According to the research, "Attempting to negotiate for higher compensation had no effect on men's willingness to work with men, but it had a significantly negative effect on men's willingness to work with women." Photo: Stocksy
Ladies, are you paid less than your male colleagues? Are you constantly overlooked for promotion even though you have more qualifications than your CV can fit?
Well guess what? You only have yourselves to blame.
That's the message from some of the speakers at yesterday's Male Champions of Change Program event. The Program enlists the top men in business — male CEOs and Chairpersons — to address gender inequality in the workplace.
As Goldman Sachs Australia chief Simon Rothery told the assembled, women tend to be much more modest and less aggressive around pay issues.
"We have just been through bonus season and there is a line out my office for the month before telling me what a great job they have done this year and it is 100 per cent male."
And ANZ chief executive Mike Smith said that, 'Men bulls--t their way through things but women tend to be very honest about their experiences.'
You hear that, ladies? The gaping pay gap, the appalling representation of women on boards, the discrimination pregnant women and mothers face: it's all our fault. If only we'd thought to ask for that raise, talked more bulls--t in meetings and thumped the boardroom table a little more aggressively.
Never mind that research shows that when women ask for pay rises it can backfire on them. Women who try to negotiate are perceived by both men and women as being 'too demanding'.
In a 2007 study published in Organizational Behavior and Human Decision Processes, Linda Babcock, Hannah Riley Bowles and Lei Lai found that women who negotiate pay a high price — and one that extends well beyond the performance review conversation.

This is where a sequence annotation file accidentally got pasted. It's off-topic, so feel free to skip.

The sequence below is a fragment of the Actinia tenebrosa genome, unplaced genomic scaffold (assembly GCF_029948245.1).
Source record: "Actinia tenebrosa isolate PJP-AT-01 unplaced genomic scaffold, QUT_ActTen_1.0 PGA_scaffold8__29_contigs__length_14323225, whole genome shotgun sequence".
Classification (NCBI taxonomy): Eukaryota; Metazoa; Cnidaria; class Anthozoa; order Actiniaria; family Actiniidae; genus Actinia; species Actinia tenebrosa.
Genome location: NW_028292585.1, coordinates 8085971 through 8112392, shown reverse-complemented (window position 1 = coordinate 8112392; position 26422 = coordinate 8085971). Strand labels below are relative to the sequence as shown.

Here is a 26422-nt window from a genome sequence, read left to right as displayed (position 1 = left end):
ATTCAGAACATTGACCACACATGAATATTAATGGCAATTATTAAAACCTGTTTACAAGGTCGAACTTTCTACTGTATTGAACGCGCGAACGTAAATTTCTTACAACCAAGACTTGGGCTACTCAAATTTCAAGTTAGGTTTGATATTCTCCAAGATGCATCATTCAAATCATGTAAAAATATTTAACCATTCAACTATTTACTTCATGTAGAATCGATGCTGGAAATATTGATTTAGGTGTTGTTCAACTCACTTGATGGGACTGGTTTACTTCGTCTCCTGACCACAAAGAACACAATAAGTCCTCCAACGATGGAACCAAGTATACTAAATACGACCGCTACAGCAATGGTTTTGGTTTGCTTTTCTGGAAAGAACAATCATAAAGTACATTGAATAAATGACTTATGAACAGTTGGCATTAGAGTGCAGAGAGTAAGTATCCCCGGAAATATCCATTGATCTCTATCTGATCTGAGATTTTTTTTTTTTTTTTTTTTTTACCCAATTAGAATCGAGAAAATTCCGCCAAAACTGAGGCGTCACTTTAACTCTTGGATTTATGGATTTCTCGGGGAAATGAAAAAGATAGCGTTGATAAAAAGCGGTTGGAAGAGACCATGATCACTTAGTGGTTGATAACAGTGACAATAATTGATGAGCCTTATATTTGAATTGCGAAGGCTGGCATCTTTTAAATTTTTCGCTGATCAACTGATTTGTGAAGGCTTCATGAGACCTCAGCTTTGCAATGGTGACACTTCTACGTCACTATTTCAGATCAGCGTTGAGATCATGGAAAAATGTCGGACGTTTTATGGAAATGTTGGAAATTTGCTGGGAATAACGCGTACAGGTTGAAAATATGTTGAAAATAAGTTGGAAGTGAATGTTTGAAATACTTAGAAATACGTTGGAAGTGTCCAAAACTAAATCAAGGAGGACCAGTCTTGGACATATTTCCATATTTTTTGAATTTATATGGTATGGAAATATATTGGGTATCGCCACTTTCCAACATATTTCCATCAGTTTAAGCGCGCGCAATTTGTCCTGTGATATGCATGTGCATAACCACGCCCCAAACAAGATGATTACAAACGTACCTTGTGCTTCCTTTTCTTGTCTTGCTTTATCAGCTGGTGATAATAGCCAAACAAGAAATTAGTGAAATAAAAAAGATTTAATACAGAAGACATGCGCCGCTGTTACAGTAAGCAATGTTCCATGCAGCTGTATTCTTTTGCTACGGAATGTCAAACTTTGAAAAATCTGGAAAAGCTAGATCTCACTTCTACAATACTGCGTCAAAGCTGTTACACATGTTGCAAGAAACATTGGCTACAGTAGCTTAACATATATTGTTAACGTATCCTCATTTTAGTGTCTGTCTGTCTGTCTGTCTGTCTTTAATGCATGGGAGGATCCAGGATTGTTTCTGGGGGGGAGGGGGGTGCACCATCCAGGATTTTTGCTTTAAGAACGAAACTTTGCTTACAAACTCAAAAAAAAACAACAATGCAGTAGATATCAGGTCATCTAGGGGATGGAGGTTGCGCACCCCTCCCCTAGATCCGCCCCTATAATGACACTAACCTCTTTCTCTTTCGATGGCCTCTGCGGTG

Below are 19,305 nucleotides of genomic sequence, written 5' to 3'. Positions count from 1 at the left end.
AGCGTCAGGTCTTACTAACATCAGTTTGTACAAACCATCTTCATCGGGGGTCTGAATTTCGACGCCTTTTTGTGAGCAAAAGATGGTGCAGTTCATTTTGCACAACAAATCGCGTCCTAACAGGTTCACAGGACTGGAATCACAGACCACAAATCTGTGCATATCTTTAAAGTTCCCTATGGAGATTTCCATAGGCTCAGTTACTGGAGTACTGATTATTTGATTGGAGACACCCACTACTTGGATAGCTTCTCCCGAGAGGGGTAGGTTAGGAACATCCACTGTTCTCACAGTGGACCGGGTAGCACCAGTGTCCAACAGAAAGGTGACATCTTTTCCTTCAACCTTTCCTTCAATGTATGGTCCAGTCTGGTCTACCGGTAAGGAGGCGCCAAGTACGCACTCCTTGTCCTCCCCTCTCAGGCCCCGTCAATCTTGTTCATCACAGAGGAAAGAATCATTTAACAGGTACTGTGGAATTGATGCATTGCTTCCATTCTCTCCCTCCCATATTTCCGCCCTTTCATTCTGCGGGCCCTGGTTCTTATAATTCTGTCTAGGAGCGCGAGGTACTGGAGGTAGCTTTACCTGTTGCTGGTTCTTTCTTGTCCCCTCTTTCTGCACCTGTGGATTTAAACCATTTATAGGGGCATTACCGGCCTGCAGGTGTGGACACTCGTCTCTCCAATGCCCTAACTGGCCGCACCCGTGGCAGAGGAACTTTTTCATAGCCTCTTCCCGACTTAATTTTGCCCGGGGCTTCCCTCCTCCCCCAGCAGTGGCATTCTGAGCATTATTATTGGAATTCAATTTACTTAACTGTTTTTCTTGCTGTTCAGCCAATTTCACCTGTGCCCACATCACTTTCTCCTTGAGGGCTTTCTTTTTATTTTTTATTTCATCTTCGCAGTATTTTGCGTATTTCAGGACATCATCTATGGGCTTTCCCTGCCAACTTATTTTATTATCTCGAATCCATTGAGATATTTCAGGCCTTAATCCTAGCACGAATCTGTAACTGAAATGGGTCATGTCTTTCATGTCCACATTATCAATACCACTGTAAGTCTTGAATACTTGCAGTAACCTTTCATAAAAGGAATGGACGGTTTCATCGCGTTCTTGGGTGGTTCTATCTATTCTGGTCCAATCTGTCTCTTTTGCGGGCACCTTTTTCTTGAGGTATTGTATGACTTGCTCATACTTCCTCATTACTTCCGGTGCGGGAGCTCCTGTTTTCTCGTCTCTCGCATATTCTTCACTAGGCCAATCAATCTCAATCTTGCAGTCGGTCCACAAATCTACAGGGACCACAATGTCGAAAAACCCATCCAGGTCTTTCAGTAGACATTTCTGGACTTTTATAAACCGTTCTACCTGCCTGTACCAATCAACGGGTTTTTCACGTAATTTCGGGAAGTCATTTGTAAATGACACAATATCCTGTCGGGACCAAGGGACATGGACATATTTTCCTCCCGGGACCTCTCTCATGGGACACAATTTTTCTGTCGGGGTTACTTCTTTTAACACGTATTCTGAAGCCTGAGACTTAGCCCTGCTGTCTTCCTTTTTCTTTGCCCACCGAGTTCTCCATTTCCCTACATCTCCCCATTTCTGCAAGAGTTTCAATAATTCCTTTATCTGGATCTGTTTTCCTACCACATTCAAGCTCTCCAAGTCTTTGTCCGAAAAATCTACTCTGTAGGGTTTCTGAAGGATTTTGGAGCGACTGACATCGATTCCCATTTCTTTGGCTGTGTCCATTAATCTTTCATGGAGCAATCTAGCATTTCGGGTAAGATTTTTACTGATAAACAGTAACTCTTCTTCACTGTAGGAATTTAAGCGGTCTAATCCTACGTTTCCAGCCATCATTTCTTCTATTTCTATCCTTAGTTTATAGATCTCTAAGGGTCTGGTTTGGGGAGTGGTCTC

According to the research, "Attempting to negotiate for higher compensation had no effect on men's willingness to work with men, but it had a significantly negative effect on men's willingness to work with women."
In short, asking for a pay rise is only an effective strategy if you have a penis. When women are assertive in the workplace they are seen as being a 'ball breaker' a 'bitch' or 'too emotional'. Assertive men on the other hand are seen to be strong and dedicated.
And when it comes to women struggling to fit their childcare responsibilities into an inflexible workplace, well it would seem that that's our fault too.
CBA chief executive Ian Narev said that more flexible options are available, we just have to ask for them and stop being so sensitive about being judged by our peers.
"A lot of the difficulty of this flexibility is people actually understanding that they have more degrees of flexibility than they believe they have but they are extremely worried about what their colleagues think about them," he said.
I'm going to give these male champions of change the benefit of the doubt and assume that they meant well. But may I suggest that at your next meeting, rather than wasting time talking about how everything would be fine if women would just act more like men, how about you look at the real cultural and structural issues that advantage men and limit the progress of women.
Maybe you could start by pondering why, when Lucinda Nolan was interviewed about potentially becoming Victoria's police commissioner, the three things that were reported most were: how many children she has, how the job would impact her home life and why her voice sounds funny, and what that shows about the way powerful women are treated.
Or, if that sounds a bit radical, how about questioning the wisdom of encouraging women to be less honest and to 'bulls--t' the way men do? As a management consultant, I've sat around enough boardroom tables to see where all this bulls--t has gotten us.
If our male champions of change decree that women are to blame for gender inequality — the implication being that they don't even deserve it because they haven't earned it — then you have to wonder what they are actually changing.
Kasey Edwards is a management consultant and best-selling author. www.kaseyedwards.com